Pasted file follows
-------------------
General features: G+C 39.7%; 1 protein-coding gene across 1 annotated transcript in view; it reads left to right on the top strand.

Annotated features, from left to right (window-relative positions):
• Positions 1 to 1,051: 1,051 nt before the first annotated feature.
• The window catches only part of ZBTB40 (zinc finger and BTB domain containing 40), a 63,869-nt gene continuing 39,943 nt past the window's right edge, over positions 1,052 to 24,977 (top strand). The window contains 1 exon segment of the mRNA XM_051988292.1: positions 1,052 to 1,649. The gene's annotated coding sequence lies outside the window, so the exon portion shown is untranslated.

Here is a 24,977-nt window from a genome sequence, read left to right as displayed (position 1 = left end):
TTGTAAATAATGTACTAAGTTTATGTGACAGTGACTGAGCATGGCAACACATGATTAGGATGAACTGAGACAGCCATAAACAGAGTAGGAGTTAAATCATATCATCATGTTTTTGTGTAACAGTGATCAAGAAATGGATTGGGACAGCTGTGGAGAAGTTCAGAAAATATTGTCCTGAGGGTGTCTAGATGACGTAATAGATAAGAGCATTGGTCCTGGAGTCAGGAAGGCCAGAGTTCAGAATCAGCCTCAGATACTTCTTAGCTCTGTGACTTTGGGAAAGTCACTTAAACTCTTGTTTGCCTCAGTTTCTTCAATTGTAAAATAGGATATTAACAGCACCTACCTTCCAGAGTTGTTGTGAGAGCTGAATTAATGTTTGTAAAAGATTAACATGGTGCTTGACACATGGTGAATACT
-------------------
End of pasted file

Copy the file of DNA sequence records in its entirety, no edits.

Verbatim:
General features: G+C 39.7%; 1 protein-coding gene across 1 annotated transcript in view; it reads left to right on the top strand.

Annotated features, from left to right (window-relative positions):
• Positions 1 to 1,051: 1,051 nt before the first annotated feature.
• The window catches only part of ZBTB40 (zinc finger and BTB domain containing 40), a 63,869-nt gene continuing 39,943 nt past the window's right edge, over positions 1,052 to 24,977 (top strand). The window contains 1 exon segment of the mRNA XM_051988292.1: positions 1,052 to 1,649. The gene's annotated coding sequence lies outside the window, so the exon portion shown is untranslated.

Here is a 24,977-nt window from a genome sequence, read left to right as displayed (position 1 = left end):
TTGTAAATAATGTACTAAGTTTATGTGACAGTGACTGAGCATGGCAACACATGATTAGGATGAACTGAGACAGCCATAAACAGAGTAGGAGTTAAATCATATCATCATGTTTTTGTGTAACAGTGATCAAGAAATGGATTGGGACAGCTGTGGAGAAGTTCAGAAAATATTGTCCTGAGGGTGTCTAGATGACGTAATAGATAAGAGCATTGGTCCTGGAGTCAGGAAGGCCAGAGTTCAGAATCAGCCTCAGATACTTCTTAGCTCTGTGACTTTGGGAAAGTCACTTAAACTCTTGTTTGCCTCAGTTTCTTCAATTGTAAAATAGGATATTAACAGCACCTACCTTCCAGAGTTGTTGTGAGAGCTGAATTAATGTTTGTAAAAGATTAACATGGTGCTTGACACATGGTGAATACT